Lehigh University
The Vault at PfaffsAn Archive of Art and Literature by the Bohemians of Antebellum New York
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Text for Page 189 [01-26-1862]

	    Bellew�s dispraise of Women
gether till past midnight.          When two men, on
friendly relations with each other, are thus situated,
they naturally become confidential; the more certain-
ly so if one of them be miserable.       So, very soon,
I obtained an indirect confession of Bellew�s
domestic wretchedness.   It began by his suggesting
the compilation of a book on marriage, to include
all that of excellence that has been written upon men
and women in their conjugal relations.     He spoke,
as he always does, disparagingly of the sex.   �The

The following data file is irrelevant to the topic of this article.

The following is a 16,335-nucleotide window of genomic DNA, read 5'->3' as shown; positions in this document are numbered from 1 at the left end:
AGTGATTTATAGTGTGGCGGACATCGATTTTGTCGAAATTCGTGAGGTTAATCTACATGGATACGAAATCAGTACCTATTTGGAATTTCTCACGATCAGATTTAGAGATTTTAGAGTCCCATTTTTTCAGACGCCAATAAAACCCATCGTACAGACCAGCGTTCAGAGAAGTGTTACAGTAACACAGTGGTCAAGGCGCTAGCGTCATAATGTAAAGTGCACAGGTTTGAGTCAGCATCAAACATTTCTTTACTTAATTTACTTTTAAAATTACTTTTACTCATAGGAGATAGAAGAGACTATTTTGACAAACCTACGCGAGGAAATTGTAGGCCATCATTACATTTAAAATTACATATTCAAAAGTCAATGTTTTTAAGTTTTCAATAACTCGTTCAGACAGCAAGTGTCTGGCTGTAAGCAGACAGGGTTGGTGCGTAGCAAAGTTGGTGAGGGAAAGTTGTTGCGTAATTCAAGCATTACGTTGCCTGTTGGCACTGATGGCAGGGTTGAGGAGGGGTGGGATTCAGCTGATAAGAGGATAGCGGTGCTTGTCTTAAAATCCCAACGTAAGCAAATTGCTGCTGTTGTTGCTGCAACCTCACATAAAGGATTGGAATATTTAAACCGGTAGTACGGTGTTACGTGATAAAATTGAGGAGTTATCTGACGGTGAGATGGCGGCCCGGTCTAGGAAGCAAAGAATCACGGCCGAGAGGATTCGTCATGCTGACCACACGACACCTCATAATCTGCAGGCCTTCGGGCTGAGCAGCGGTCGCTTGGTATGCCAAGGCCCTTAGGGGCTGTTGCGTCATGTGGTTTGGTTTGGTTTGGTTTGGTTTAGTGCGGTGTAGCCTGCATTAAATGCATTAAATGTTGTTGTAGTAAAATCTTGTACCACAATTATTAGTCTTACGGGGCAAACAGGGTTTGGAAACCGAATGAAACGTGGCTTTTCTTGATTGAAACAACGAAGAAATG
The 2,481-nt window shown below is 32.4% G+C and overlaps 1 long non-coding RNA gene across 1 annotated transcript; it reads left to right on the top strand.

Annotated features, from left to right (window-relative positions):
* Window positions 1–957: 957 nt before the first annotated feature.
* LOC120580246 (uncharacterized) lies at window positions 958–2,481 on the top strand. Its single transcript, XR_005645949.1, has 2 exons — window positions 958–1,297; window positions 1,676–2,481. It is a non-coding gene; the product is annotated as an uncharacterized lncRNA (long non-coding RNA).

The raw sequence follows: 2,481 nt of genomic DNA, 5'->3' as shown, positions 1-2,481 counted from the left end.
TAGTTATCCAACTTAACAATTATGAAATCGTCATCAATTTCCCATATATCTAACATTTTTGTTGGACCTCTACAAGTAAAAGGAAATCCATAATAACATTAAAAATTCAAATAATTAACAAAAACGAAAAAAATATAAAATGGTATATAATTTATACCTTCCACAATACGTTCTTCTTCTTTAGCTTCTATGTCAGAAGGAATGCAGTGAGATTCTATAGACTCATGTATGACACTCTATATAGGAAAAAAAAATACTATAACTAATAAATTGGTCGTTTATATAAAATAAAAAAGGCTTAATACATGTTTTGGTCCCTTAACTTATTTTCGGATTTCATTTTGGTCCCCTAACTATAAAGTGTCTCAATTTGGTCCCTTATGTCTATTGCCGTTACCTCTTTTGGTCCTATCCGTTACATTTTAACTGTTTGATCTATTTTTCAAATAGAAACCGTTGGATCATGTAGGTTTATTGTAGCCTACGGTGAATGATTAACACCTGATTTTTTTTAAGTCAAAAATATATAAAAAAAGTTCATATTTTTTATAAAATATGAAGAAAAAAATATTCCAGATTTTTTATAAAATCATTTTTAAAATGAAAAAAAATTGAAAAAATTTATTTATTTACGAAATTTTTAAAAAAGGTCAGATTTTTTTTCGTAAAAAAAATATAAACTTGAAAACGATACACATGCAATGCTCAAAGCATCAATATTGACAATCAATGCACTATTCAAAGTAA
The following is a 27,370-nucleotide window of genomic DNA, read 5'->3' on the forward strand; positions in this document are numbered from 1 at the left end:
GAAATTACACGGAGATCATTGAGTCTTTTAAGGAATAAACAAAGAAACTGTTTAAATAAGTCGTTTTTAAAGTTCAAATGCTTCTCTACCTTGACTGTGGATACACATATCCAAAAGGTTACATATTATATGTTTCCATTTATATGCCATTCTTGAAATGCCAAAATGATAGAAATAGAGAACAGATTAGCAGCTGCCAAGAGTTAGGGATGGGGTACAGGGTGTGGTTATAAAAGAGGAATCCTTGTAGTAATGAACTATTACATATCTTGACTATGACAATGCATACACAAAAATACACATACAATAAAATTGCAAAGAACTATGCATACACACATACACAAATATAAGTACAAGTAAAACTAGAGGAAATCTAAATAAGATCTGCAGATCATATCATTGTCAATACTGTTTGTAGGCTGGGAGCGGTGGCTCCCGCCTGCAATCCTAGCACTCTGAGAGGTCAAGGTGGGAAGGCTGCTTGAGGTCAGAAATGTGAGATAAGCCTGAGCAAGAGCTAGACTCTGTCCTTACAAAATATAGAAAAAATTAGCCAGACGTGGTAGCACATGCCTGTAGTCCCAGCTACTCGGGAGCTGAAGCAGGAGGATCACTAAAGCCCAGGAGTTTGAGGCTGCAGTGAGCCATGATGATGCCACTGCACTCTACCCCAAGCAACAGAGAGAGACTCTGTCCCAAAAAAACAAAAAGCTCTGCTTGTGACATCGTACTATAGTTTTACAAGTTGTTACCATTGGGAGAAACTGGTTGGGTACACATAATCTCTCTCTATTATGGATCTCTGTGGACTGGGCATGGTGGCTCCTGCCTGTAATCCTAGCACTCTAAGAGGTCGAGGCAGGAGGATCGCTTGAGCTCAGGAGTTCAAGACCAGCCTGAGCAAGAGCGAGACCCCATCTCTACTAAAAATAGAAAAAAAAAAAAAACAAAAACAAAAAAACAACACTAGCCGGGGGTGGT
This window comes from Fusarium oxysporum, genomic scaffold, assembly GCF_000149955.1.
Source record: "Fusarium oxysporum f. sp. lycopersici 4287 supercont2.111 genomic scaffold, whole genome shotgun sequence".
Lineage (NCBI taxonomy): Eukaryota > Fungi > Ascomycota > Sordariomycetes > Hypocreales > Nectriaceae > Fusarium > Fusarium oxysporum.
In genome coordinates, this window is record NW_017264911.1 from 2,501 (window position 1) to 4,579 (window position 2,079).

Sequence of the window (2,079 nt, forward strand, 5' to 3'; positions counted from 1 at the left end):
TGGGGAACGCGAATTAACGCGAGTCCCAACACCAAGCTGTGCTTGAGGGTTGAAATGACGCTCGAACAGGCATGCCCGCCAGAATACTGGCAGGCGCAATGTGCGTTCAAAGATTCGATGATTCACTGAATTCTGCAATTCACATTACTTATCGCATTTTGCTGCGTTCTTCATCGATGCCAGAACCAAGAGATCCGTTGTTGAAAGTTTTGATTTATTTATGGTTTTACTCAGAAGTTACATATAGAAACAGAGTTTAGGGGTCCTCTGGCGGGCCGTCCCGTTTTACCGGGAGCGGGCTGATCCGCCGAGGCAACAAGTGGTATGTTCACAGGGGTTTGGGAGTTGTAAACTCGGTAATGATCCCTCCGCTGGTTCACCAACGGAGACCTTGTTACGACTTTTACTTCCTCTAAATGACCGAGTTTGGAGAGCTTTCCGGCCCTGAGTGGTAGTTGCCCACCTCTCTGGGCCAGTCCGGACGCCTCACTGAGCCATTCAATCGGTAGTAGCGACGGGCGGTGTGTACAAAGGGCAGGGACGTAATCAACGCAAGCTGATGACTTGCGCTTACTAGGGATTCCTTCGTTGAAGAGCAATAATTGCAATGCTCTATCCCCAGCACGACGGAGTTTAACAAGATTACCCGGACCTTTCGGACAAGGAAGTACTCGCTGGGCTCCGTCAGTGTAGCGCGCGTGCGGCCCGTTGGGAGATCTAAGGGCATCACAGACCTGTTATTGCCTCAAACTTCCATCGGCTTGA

worst man,� he said, �was better than the best of wo-
men!�       He believed his mother-in-law was one of
the worst of women � the most unjust, cruel, un-
charitable, merciless, exacting.       The only way to
rule a woman was to tyrannize over her; to make
your will a sovereign, despite law; to be selfish
and unjust, to do things that revolted you.  There
was Beckett his brother (whom I characterized as
�a healthy animal�) � always a self-willed fellow �
hs father had to give him up in despair � could make
nothing of him � Beckett who was partial to poachers,
to pugilists, dogs, rats and low company � whom
nobody had any restraining influence over, except
himself, F. B. � well, Beckett had one of the best
wives in the world, and at first he treated her
brutally.    When he married her � she would have
$12,000 some day � not soon, but certain �               
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